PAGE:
Topic: Wheat (15 posts) Page 2 of 3

Out in Wheat

As I write this I am in Moscow, Idaho on a project to photograph wheat fields. Although I call this wheat fields much else is grown here besides wheat: garbanzo beans, alfalfa, lentils, safflower, etc. It is late October so this isn't a time of flowing golden wheat with a hot sun blazing down from above. The fields are stubble, turned under or lying fallow this time of year.

Why be here now? Because this is a time where the land itself has no covering to soften its contour. This is the much photographed area called the Palouse, where workshops meet, where vans criss cross the terrain filled with photographers looking for that iconic " shot", the one that's a keeper, the one that ends up over a mantle to wow the house guests at the party.  And yes, in July or August at harvest time this is an exquisite place, but in late October? Not so much. 

That's why I am here, to make essential photographs.

I've only been here a few days but working here now is proving challenging. "Dodging rain drops" is how I would describe it, although the fog at dawn this morning was something new.  

I will make good pictures here, for the 18 or so times I've been here have me well prepared, perhaps better than anyone.  I also will not be repetitive. The late time of year helps to insure that, of course, but also I am seeking to do some things here differently than before. 

I am sure you have found this too but to be someplace familiar where you've made pictures before and to think through a different approach, to try something else, to challenge past assumptions seems key to me. Much has been written about how we always make the same pictures, over and over. This is all too easy, to be in front of something with similar light, similar content, and a similar frame of mind to something you photographed in the past with some success and then to repeat that same image. I am trying not to do that while here. 

It would be rewarding sometime to assemble some of the pictures I have made while here that are not of the fields specifically, the outtakes, if you will (hint hint you curators out there). Honestly, how can you not make a picture of an oil tanker sized hay stack three times your height stranded in the middle of nowhere?

So stay with me for the next few posts as I take you through my trip out here in late October 2016. Next up? I flew yesterday with brilliant blue skies and bright sun at 10 am. The first day since getting here that it has been so. We used a Cessna 206, a four seater airplane, with the door removed. I was harnessed and strapped in, sitting in the seat right next to the large opening. It was 45 degrees. Totally worth it. This is me, still strapped in, after we landed.

How did I do, up there at 1000 feet skidding along at 90 knots, pointing down at this amazing landscape? 

Stay tuned.

Topics: Color,Wheat,Digital,Northwest,Aerial

Permalink | Posted October 29, 2016

Skate Park Take 2

Okay, I can hear you now:  "Enough already with the skate parks!" but I really do have to add something to the one already posted, the Healdsburg Skate Park.

I found another one, this one a much more typical skate park. A more typical one combines all those wonderful concrete curves, hills and valley, dips and things to jump over, with, you guessed it: graffiti.

In this case young artistic expression run amok. Total chaos in an orgiastic display of colors and design by spray cans used without restraint. So cool.

What I loved most about this place, besides its sheer exuberance, was how the paint totally subverted the form lying underneath. In some of the pictures, you can't really tell what the underlying shape is.

As I worked around the park and the afternoon wore on I could see that back light was going to play a role:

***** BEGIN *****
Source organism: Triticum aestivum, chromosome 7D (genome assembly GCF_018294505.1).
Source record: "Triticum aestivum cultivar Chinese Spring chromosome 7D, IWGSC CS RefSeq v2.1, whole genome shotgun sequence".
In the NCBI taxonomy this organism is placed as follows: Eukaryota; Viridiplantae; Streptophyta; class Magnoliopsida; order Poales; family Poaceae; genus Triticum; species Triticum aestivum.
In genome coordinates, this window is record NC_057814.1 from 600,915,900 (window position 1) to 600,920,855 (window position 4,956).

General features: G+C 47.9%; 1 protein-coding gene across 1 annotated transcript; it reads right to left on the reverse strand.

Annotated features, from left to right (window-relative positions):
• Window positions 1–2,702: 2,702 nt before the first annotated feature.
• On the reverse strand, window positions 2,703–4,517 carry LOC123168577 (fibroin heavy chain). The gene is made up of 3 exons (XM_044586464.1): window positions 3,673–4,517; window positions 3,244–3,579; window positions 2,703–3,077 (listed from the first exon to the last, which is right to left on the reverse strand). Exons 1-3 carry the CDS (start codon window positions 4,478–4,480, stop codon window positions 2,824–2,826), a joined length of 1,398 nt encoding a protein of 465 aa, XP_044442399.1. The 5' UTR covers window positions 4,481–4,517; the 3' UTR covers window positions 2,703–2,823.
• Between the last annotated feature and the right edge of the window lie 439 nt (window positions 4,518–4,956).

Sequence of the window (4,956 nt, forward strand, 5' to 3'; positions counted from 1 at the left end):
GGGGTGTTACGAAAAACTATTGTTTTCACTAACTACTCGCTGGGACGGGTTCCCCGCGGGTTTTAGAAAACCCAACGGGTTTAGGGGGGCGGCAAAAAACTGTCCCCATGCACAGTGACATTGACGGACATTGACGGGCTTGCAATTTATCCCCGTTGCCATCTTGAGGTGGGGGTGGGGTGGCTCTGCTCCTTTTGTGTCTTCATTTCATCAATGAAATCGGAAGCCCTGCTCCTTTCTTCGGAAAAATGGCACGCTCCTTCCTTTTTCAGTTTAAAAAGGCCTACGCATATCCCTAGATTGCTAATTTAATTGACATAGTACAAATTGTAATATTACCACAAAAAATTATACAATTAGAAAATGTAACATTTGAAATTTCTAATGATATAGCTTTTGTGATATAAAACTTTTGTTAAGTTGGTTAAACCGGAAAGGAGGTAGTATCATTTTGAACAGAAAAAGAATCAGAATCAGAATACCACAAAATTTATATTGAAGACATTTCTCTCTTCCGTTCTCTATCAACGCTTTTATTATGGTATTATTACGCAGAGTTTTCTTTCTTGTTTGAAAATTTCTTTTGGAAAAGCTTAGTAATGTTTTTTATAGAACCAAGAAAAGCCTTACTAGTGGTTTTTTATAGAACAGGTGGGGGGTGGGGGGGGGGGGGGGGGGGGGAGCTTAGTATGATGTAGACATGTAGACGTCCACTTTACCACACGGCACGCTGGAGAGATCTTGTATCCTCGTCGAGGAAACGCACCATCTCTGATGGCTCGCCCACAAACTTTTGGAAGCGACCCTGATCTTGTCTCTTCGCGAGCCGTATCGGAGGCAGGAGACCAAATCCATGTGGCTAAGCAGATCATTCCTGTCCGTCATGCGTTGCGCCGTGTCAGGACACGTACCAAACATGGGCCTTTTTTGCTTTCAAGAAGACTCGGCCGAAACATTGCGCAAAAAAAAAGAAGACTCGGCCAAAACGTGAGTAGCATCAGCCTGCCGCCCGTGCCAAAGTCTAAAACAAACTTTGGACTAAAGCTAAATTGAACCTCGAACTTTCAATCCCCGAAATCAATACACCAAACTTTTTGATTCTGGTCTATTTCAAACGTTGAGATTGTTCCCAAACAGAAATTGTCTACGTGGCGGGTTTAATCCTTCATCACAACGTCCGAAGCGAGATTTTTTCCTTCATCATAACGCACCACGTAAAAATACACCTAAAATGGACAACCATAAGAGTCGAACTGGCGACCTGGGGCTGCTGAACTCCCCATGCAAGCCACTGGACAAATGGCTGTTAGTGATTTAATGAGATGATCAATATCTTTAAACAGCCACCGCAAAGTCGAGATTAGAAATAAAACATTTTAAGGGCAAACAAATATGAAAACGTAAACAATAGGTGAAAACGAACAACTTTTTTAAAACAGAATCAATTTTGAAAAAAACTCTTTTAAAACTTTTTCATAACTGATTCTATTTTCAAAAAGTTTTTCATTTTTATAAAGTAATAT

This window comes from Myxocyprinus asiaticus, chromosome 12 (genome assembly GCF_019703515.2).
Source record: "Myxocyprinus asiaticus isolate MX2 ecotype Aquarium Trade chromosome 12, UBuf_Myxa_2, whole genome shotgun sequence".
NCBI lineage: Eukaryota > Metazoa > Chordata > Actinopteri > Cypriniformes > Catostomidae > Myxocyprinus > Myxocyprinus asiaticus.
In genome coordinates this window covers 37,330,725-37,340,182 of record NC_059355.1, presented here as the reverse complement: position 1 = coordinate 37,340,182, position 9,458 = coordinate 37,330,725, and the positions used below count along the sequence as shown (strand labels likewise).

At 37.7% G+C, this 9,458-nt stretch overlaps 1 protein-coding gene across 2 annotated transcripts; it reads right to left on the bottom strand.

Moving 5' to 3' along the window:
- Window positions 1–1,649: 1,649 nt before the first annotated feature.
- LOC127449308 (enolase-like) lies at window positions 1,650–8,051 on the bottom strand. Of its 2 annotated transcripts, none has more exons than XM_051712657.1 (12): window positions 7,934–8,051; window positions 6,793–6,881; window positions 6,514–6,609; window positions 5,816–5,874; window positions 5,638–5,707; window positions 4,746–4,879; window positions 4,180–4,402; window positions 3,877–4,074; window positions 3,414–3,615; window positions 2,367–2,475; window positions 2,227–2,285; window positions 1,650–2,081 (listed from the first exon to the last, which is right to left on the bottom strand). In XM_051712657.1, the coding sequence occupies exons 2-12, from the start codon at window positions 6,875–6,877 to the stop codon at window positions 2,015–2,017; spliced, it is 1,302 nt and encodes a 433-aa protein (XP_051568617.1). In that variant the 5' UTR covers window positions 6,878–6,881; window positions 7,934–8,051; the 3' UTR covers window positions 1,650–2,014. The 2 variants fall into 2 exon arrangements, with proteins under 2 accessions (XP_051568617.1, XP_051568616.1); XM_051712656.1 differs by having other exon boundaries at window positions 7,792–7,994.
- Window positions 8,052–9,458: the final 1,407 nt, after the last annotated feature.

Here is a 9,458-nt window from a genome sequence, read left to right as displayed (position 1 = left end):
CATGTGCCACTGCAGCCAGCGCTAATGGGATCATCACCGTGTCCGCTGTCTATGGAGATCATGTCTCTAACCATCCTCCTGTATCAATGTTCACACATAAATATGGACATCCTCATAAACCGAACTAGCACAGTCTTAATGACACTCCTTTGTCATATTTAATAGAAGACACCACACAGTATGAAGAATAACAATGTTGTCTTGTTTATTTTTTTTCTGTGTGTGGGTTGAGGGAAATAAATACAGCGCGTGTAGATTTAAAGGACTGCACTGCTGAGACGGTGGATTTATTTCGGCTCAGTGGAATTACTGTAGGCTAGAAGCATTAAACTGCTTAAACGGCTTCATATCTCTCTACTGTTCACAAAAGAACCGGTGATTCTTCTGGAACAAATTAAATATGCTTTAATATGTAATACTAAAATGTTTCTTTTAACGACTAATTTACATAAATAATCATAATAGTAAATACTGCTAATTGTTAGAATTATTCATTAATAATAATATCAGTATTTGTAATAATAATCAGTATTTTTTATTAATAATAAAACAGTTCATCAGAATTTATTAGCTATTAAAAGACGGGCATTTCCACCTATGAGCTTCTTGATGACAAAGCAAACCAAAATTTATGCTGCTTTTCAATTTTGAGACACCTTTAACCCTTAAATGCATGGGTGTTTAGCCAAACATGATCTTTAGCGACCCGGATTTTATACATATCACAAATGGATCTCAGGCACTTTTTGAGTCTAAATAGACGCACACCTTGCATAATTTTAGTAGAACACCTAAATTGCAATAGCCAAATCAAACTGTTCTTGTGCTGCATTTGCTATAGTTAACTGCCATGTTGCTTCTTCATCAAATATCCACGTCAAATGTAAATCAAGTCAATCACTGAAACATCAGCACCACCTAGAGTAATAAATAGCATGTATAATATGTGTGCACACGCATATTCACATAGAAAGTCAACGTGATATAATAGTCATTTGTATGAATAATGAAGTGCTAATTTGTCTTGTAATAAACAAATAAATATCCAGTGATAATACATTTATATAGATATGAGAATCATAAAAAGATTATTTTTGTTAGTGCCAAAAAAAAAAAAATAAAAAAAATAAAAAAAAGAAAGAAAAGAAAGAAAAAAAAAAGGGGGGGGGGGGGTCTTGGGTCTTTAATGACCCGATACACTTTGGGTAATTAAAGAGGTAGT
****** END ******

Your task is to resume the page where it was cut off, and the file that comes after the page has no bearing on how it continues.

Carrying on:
like the broad back of some sea monster lying in the sun:

I can hear it coming, you saying a few months from now: "Yeah, Rantoul lost it that winter he went out to California and started shooting skate parks. He got so into it, it was all he was talking about. And the pictures? Totally whacked. You know, no one's heard from him since? I bet he's still out there shooting those parks. Poor guy."

When I posted the Healdsburg blog (Skate Park) a friend wrote back and said "Wheat Fields!"meaning that the way I was seeing these was very much the way in which I photograph the wheat fields in Washington (Wheat 2011). I have used form to make content, used shape to denote space, used pattern for emphasis, used tonality and color to convey emotion, used light to deepen and used repetition of forms to deny and reinforce spatial relationships for a very long time and do not plan on stopping any time soon. 

Do you think I'm finished with these, think we can now move on? Not bloody likely as I'm on a roll and having way too much fun.  BTW: this one is in a park in Santa Rosa on Fulton Street right across from the high school.


Topics: Skate Park,Wheat,Northwest,Color,Digital

Permalink | Posted March 2, 2014

Photo Workshop

Fellow photographer and friend Michael Hintlian and I are offering a photography workshop in the wheat field country of Washington in September. Most of my trips  to the Palouse have been solo ones, but a few times over the years photo friends and colleagues have joined me for a few days. They were blown away. The region is simply phenomenal, the kind of place where, when you come over a hill on a dirt farm road, you never know what amazing arrangement of rolling hills and golden wheat you will see. September is a wonderful time to be there. Days will still be warm but not as hot, with cool nights, great light and the fields will be gold and yellow. We'll be staying in Colfax, which is in the heart of the Palouse. Please note that there are other workshops being taught in the Palouse, many actually. But ours will be the best. Why? Because of my years photographing there, because of our integrity as picture makers and because we will have more fun. I sincerely hope you can join us. This is an experience not to be missed.

Spread the word and sign yourself up.This one will fill fast.


Join us for a landscape workshop in the Palouse, its now scheduled and open, the details are:

The Itinerary. The workshop begins in Colfax, Washington with dinner on Sunday evening September 22 and ends with dinner on Friday evening September 27.

The what. This is an intensive 5-day landscape photography workshop where you will be fully immersed in the breathtaking landscape of the Palouse located in Southeast Washington State; it is an amazing opportunity for image making.